In Defence Of The Mufti: Talk About Terrorism, Just Don’t Mention The War From The West


If you’re a Muslim in Australia and you want to be heard, there are some things you must never say, writes Randa Abdel-Fattah.

Judging by the hate campaign against the Australian Grand Mufti, Australia’s Grand Mufti, Dr Ibrahim Abu Mohammed, one might ask, was it not the time and place for him to call for us to address the causative factors of terrorism?

Okay, I will humour this argument, but I ask: when is it time, and what is the (public) place?

At no time or public place has an Australian Muslim been able to contextualise (not justify) ISIS without being bullied, attacked and censured.

Simply put, there is no time or place for Australian Muslims to speak about causation.

To condemn involves the heart. This is the demand made of Muslims. Prove to us you have a heart. Reassure us and soothe our anxieties.

But to call out the causes of a crime involves analysis, historicising of events. It is a matter for the intellect, the head.

If we are not allowed to use our heads when responding to the crisis of ISIS and terrorism, then we are symbolically being beheaded as a community.

And I don’t say that to be facile.

Because honestly I can think of no example where a Muslim is able to intervene in an intellectual and thoughtful way into this debate without the vitriolic backlash and public axe swiftly cutting them down.

Waleed Aly, whom I admire and respect deeply, earned the support of hundreds of thousands of people with his powerful and admirable statement on Monday. But would he have received that support if he had added that we can also stop ISIS if we, say, stop supporting the Middle Eastern dictators and regimes that fund them? Or stop foreign policies and funding proxy wars that help ISIS?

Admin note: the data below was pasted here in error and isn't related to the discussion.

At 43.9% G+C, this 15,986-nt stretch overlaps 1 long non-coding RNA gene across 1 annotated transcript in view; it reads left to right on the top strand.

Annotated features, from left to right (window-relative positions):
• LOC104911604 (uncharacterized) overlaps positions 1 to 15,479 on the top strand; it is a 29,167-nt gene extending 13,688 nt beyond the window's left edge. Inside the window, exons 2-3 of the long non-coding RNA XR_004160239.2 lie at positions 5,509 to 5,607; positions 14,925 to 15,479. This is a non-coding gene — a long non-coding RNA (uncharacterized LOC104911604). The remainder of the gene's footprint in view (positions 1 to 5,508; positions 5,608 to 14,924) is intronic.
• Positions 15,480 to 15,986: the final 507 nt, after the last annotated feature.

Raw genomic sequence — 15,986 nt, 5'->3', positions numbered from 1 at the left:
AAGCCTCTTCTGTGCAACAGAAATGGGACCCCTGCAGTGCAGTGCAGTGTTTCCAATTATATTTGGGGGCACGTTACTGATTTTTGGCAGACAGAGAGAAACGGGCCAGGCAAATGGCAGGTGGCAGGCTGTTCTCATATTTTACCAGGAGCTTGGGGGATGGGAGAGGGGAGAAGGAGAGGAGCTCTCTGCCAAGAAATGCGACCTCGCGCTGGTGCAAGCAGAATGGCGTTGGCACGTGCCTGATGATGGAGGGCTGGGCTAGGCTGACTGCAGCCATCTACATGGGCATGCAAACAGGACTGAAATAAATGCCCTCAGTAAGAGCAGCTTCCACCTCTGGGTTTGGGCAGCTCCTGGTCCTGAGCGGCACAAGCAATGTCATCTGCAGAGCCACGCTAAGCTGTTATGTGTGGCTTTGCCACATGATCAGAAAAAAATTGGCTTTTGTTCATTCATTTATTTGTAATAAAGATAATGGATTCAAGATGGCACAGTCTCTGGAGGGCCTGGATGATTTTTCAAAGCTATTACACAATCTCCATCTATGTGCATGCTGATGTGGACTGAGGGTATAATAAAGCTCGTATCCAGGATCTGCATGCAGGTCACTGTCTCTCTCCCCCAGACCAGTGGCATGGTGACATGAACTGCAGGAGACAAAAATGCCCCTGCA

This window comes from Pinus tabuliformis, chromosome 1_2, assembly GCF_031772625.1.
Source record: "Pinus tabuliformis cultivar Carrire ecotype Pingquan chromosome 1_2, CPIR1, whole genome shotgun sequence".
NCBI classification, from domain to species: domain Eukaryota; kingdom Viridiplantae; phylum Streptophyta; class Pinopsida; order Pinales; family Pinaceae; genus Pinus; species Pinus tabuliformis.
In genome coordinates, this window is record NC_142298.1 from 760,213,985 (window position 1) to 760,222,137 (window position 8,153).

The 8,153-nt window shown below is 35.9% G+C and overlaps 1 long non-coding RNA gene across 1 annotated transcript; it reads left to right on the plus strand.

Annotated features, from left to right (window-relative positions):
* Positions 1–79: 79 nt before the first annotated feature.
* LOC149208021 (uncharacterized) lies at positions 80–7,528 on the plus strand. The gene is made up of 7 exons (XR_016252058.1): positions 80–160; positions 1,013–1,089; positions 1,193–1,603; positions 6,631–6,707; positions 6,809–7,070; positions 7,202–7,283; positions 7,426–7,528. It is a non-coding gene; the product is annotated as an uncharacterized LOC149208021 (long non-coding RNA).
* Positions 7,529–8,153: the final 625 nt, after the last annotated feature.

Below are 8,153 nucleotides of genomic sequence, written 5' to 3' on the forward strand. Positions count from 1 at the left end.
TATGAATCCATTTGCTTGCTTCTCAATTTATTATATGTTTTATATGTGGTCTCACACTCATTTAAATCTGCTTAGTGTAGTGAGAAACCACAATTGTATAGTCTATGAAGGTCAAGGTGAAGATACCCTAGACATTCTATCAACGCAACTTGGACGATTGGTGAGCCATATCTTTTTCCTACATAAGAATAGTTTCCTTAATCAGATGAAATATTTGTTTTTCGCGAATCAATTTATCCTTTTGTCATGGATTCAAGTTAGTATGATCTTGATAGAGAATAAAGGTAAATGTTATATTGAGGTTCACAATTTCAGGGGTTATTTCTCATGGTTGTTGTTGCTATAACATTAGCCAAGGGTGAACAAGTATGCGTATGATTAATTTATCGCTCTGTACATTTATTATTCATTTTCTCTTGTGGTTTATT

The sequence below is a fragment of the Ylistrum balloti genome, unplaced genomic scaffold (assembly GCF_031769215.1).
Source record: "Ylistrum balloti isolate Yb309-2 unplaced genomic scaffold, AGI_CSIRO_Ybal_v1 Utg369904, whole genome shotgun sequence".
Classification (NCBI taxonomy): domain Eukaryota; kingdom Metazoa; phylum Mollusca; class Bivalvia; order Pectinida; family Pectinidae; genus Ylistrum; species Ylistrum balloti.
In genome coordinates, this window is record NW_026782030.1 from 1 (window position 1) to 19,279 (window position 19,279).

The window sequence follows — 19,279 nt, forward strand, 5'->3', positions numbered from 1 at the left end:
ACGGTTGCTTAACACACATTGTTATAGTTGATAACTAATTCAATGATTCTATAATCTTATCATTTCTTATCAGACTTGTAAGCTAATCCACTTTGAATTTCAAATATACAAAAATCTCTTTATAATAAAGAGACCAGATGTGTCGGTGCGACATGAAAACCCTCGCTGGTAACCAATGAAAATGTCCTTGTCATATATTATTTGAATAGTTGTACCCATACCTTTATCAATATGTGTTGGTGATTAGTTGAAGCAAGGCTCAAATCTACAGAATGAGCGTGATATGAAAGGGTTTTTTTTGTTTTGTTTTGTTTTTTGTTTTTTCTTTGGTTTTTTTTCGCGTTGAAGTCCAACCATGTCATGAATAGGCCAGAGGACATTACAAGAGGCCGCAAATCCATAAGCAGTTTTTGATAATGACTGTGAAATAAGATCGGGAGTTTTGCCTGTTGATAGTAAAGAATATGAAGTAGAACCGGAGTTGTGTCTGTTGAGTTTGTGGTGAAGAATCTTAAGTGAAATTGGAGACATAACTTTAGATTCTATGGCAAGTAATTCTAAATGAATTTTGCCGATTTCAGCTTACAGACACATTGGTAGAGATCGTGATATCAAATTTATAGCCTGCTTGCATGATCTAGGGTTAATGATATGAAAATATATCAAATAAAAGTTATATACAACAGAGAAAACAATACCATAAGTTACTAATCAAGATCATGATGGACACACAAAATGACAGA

The Project's Waleed Aly.
The Project’s Waleed Aly.

If he had said what white male commentators get away with saying without a whisper of objection?

Of course not.

The overwhelming response he received gives us real pause for thought as to what and who strikes a chord with the Australian public in these matters.

I wonder if Waleed would have been symbolically beheaded if he had extended his plea with a call to address root causes.

Perhaps it wasn’t the platform, time or place. But the only way this can be proven is if we see evidence that Muslims can demand that these causes be part of the public conversation without attracting such a backlash.

There is simply no evidence that we can.

Ultimately what Australia wants is a public discourse on terrorism in which Muslims can intervene only if it addresses matters of the heart.

Just give us your grief and emotion but repress your powers of historical and thick political analysis.

In fact, watching the news here in New York this week, I would extend this to America’s demands on Muslim commentators too.

This is saddening and frightening. I don’t say this as an indictment on Waleed because he is in the belly of the beast, and has the art and skill to fight from inside, poking enough to evoke discomfort and reflection, without causing indigestion and being vomited right out.

It is an indictment on our publics and their readiness to play intellectual executioners.

It is heart-breaking and head-breaking to see this barbarity unfold and have to deal with a political leadership across the Western world, in bed with a corrupt leadership across the Middle East, that refuses to own up to the work that really needs to be done to stop ISIS.

Randa Abdel-Fattah is a third year doctoral student in the Department of Sociology at Macquarie University researching Islamophobia and everyday life from the point of view of the perpetrators. Randa practiced as a lawyer until 2012 and is also an award-winning author of ten novels. While conducting her PhD research, Randa was inspired to write a novel on the side, enabling her to translate some of the theories and academic themes she was researching into a fictional work for a young adult audience. The novel is due for release in 2016. Randa is also working on the film adaptation of her first novel, Does My Head Look Big in This? and is keen to use her intervention into popular culture to reshape dominant narratives around racism and multiculturalism.